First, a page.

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Why don't we try a grand social experiment?

Everyone has a different idea of what the laws should be, some even claim their way of living is the best. So my question is why not have a grand social experiment and let government be run on a very local scale. I think the most interesting findings would be how those fare that choose a large intrusive government versus those that choose to live under a small limited government.

It seems silly to me that civilization has been around for thousands of years and the scientific method for hundreds but people still can't agree on how to live. It's about time we stop relying on majority opinion or some so-called prophet to decide the best way to live.


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  • Sep 5 2013: Biggest problem I see with the idea is "who cleans up the mess?", followed by an equally important "how do we secure funding?"

    Human experimentation is problematic enough without going large scale.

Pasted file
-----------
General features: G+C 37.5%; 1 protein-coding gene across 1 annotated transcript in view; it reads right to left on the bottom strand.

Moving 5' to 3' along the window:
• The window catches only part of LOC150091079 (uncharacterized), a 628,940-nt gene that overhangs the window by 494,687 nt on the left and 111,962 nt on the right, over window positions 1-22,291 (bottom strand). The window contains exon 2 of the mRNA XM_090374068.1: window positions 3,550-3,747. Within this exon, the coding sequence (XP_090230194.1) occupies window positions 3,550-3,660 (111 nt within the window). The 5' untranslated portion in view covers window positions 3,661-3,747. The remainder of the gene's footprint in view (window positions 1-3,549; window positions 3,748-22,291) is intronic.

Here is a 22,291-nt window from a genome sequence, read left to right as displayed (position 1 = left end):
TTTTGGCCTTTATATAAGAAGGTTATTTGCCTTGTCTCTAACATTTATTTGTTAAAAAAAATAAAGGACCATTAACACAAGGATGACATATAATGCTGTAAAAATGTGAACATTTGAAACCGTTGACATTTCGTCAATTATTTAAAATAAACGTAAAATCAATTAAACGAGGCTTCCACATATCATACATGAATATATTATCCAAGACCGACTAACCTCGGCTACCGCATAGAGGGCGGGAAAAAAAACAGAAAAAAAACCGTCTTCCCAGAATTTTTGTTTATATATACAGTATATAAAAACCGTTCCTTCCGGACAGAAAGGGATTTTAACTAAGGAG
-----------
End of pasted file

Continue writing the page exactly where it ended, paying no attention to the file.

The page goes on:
There is assured to be a mess to clean up by the time its done. For every improvement and good idea you stumble upon, you're bound to end up with two dozen bad ones. With these bad ideas affecting how real people will lead their lives, its something of an issue.

    Then there's the matter of humans around the globe all coming from distinctly different cultures, with ideas that work for some failing disastrously for others, and you end up with practically no universally applicable data.

    Sociology is not an exact science, and it'll take more than a few ambitious experiments to change that. Never mind the problem of getting such experiments off the ground and dealing with the inevitable disasters.
    • Sep 6 2013: I was imagining a bottom up approach rather than a costly top down approach.
      • Sep 10 2013: My mistake. Grand implies scale, and scale implies encompassing the whole system, from the top down if necessary.
        Starting big comes with the big advantage of shortening experiment time. Finding yourself in the middle of an experiment, over budget with your funding having gone dry is always a possibility after all.

        Of course, small scale comes with its own problems. You end up with many of the same issues only in miniature (human testing is human testing, no matter the size of your group), testing in general is an issue due to smaller sample size, and some things simply don't scale up very well.

        This is one of the reasons social experiments usually end up half baked. No way around with with the non-exact sciences, especially when testing humans.

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